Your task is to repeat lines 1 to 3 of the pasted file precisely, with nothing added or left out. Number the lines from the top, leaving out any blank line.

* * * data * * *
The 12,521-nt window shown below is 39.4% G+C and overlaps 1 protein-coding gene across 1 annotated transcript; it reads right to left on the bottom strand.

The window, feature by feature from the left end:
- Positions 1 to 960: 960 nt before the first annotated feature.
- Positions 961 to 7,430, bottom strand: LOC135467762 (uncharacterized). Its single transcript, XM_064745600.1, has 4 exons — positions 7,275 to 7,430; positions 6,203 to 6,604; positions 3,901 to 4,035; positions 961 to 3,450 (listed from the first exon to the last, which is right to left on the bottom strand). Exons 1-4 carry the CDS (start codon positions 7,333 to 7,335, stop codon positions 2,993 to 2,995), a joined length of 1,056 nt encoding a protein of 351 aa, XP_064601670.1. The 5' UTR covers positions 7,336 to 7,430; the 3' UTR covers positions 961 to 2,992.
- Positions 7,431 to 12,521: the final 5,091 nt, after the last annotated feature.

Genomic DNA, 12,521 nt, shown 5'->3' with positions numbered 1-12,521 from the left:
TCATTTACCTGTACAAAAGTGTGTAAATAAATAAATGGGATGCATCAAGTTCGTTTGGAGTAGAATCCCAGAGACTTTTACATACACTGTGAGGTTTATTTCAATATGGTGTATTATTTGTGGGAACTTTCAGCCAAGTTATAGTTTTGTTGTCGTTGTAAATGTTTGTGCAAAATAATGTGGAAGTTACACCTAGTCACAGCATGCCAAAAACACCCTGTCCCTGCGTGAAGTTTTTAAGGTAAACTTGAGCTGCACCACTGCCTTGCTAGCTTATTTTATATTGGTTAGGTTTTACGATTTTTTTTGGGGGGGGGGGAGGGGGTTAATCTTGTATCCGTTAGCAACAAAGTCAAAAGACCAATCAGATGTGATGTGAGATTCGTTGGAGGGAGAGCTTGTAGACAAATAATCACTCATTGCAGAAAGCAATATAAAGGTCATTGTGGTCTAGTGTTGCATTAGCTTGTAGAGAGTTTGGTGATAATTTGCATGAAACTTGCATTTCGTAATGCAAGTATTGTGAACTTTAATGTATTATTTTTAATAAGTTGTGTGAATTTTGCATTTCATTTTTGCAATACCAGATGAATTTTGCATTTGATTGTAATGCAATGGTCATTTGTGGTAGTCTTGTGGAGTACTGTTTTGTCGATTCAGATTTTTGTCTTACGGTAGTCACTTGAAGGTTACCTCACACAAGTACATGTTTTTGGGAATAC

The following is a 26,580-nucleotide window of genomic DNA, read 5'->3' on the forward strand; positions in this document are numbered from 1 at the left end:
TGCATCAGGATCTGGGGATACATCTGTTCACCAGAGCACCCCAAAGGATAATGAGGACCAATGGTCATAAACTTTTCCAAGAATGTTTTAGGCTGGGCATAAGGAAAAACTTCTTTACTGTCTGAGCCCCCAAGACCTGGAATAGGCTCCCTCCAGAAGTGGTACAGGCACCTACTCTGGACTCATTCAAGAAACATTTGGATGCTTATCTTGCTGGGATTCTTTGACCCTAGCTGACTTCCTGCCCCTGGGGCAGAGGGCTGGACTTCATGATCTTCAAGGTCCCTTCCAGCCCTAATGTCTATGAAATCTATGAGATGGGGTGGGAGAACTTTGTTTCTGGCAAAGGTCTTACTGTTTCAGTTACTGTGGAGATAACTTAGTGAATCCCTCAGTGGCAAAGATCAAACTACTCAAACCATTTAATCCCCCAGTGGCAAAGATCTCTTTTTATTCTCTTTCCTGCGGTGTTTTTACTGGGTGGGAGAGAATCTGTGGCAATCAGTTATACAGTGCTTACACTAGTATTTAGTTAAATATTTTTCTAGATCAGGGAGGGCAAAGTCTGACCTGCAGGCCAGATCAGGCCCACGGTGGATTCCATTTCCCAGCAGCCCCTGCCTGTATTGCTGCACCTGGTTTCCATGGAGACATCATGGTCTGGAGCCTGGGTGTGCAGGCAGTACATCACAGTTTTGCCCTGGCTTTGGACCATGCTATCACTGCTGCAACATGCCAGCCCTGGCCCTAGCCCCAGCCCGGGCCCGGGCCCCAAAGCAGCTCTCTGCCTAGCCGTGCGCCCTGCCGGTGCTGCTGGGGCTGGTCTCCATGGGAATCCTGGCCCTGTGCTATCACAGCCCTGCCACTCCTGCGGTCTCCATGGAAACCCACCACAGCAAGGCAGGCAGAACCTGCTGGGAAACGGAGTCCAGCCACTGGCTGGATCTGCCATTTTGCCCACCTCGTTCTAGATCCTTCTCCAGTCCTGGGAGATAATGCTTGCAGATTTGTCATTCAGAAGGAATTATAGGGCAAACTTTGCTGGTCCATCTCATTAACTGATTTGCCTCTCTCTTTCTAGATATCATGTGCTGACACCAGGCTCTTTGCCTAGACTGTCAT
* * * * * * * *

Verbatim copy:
The 12,521-nt window shown below is 39.4% G+C and overlaps 1 protein-coding gene across 1 annotated transcript; it reads right to left on the bottom strand.

The window, feature by feature from the left end:
- Positions 1 to 960: 960 nt before the first annotated feature.